The benefits of EHR software are there and quite clear. What’s not clear is whether your EHR implementation is going to be done in a way that it achieves those goals.

While I still think that EHR selection is the most important factor in determining the ROI of your EHR software, this whitepaper called Improving the ROI of Your EHR: 3 Keys for Success provides a pretty good set of ideas as well. In fact, you should consider the 3 keys in this whitepaper as part of your EHR selection process.

Here are the 3 keys that they offer:

  1. Choose a Product that Enhances Profitability
  2. Optimize Implementation for Faster Time to Value
  3. Attack Meaningful Use in a Way that Maximized Value

The whitepaper digs into a lot more details on what each key really means.

As I look at those keys, I think:

  • Do you have the right software?
  • Are you implementing the software thoughtfully so you get to the value as quick as possible?
  • Can you benefit from the government EHR money?

Of course, there’s a lot of dirty worked involved in each point. EHR ROI doesn’t come without work, but ROI rarely involves sitting back with a cold drink in hand.

EMR Analysis Detects Childrens’ Growth Disorders

Posted on September 16, 2013 I Written By

Anne Zieger is veteran healthcare consultant and analyst with 20 years of industry experience. Zieger formerly served as editor-in-chief of FierceHealthcare.com and her commentaries have appeared in dozens of international business publications, including Forbes, Business Week and Information Week. She has also contributed content to hundreds of healthcare and health IT organizations, including several Fortune 500 companies. Contact her at @ziegerhealth on Twitter or visit her site at Zieger Healthcare.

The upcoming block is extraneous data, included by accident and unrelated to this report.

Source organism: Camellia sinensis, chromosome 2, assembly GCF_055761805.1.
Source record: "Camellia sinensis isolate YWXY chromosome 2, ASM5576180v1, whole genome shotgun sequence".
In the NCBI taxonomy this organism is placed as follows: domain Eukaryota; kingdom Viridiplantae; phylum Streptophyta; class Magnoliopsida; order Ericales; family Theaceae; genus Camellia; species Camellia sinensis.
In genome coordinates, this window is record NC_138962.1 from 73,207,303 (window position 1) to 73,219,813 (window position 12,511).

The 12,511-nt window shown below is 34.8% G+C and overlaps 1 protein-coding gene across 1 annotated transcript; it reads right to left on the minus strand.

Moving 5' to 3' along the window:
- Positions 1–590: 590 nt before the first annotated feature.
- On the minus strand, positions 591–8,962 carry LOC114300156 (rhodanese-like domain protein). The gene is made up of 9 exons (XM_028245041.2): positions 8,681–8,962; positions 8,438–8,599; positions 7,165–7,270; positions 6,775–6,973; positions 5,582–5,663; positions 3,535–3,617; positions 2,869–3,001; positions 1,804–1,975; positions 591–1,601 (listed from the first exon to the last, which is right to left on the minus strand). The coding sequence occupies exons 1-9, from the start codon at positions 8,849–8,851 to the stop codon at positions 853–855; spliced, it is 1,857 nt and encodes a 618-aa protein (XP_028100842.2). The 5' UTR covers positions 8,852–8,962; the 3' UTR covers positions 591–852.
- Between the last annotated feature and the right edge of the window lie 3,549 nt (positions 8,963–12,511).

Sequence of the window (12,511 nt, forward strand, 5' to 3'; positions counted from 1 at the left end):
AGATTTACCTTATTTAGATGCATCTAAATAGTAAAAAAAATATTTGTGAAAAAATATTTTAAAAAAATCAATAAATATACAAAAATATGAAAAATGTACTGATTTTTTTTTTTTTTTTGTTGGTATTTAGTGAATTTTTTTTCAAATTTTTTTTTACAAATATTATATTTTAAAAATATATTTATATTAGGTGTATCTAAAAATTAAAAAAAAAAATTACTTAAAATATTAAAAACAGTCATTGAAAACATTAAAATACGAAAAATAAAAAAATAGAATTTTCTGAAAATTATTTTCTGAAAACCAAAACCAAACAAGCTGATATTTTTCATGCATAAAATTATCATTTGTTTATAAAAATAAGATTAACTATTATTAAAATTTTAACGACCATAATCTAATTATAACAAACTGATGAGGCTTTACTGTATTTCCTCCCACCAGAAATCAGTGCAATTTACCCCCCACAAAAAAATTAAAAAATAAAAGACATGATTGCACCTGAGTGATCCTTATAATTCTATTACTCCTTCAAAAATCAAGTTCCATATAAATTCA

EMRs can be used to detect growth disorders in children, according to new research published in the Journal of the American Medical Association . The study, which was written up in FierceEMR, used a special automated growth monitoring algorithm integrated into an EMR system to track childrens’ growth.

To conduct the study, researchers compared three “control” years to an “intervention” year. An annual average of 33,029 children were screened, according to FierceEMR.

Researchers found that in a control year an average of four children were diagnosed with a growth disorder. During the intervention year, however, 28 new diagnoses of growth disorders were made among 32,404 children, FierceEMR reports.

Looked at another way, the rate of growth disorder diagnoses was 0.1 per 1000 screened children in the control years versus 0.9 per 1000 screened children in the intervention year, FierceEMR noted.

These study results are part of an emerging body of literature suggesting that EMRs to help clinicians detect and manage disease states.

For example, another study appearing in the Journal of the American Medical Association found that EMRs can be associated with a drop in emergency department visits and hospitalizations among diabetics.  That study, which analyzed all of the 169,711 records for patients enrolled in the Kaiser Permanente Northern California diabetes registry during a four-year period, found a 10.5% decline in hospitalizations for preventable ambulatory care sensitive conditions where EMRs were in use.

Another study, which recently appeared in BMJ Quality & Safety, recently concluded that EMRs can help reduce hospital readmissions of high-risk heart failure patients by sorting out high from low risk patients in the ED.